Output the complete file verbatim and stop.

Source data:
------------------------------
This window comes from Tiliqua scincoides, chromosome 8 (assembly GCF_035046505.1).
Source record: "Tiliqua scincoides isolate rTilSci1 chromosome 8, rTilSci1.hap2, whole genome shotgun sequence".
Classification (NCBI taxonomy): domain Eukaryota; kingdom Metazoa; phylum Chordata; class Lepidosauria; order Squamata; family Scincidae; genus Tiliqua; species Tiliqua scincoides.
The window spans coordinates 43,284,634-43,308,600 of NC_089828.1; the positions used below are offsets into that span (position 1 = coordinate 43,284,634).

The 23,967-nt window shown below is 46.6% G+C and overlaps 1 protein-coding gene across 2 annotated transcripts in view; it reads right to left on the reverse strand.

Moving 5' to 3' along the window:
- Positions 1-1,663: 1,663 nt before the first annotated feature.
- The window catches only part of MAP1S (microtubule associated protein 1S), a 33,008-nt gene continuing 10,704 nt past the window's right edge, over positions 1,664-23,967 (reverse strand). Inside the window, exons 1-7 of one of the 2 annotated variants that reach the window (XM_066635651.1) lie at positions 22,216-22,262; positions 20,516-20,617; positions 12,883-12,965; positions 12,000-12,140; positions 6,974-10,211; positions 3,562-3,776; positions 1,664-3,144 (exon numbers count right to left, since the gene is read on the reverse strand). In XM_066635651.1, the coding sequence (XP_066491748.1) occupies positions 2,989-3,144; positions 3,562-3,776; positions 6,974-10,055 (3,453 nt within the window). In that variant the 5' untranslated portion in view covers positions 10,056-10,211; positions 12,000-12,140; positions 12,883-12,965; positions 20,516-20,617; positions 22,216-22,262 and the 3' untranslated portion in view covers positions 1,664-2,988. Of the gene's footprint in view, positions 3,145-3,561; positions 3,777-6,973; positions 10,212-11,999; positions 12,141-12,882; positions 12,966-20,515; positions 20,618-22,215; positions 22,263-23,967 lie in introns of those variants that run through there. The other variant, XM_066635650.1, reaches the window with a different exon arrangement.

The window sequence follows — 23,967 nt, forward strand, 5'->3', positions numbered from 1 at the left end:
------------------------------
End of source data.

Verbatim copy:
This window comes from Tiliqua scincoides, chromosome 8 (assembly GCF_035046505.1).
Source record: "Tiliqua scincoides isolate rTilSci1 chromosome 8, rTilSci1.hap2, whole genome shotgun sequence".
Classification (NCBI taxonomy): domain Eukaryota; kingdom Metazoa; phylum Chordata; class Lepidosauria; order Squamata; family Scincidae; genus Tiliqua; species Tiliqua scincoides.
The window spans coordinates 43,284,634-43,308,600 of NC_089828.1; the positions used below are offsets into that span (position 1 = coordinate 43,284,634).

The 23,967-nt window shown below is 46.6% G+C and overlaps 1 protein-coding gene across 2 annotated transcripts in view; it reads right to left on the reverse strand.

Moving 5' to 3' along the window:
- Positions 1-1,663: 1,663 nt before the first annotated feature.
- The window catches only part of MAP1S (microtubule associated protein 1S), a 33,008-nt gene continuing 10,704 nt past the window's right edge, over positions 1,664-23,967 (reverse strand). Inside the window, exons 1-7 of one of the 2 annotated variants that reach the window (XM_066635651.1) lie at positions 22,216-22,262; positions 20,516-20,617; positions 12,883-12,965; positions 12,000-12,140; positions 6,974-10,211; positions 3,562-3,776; positions 1,664-3,144 (exon numbers count right to left, since the gene is read on the reverse strand). In XM_066635651.1, the coding sequence (XP_066491748.1) occupies positions 2,989-3,144; positions 3,562-3,776; positions 6,974-10,055 (3,453 nt within the window). In that variant the 5' untranslated portion in view covers positions 10,056-10,211; positions 12,000-12,140; positions 12,883-12,965; positions 20,516-20,617; positions 22,216-22,262 and the 3' untranslated portion in view covers positions 1,664-2,988. Of the gene's footprint in view, positions 3,145-3,561; positions 3,777-6,973; positions 10,212-11,999; positions 12,141-12,882; positions 12,966-20,515; positions 20,618-22,215; positions 22,263-23,967 lie in introns of those variants that run through there. The other variant, XM_066635650.1, reaches the window with a different exon arrangement.

The window sequence follows — 23,967 nt, forward strand, 5'->3', positions numbered from 1 at the left end: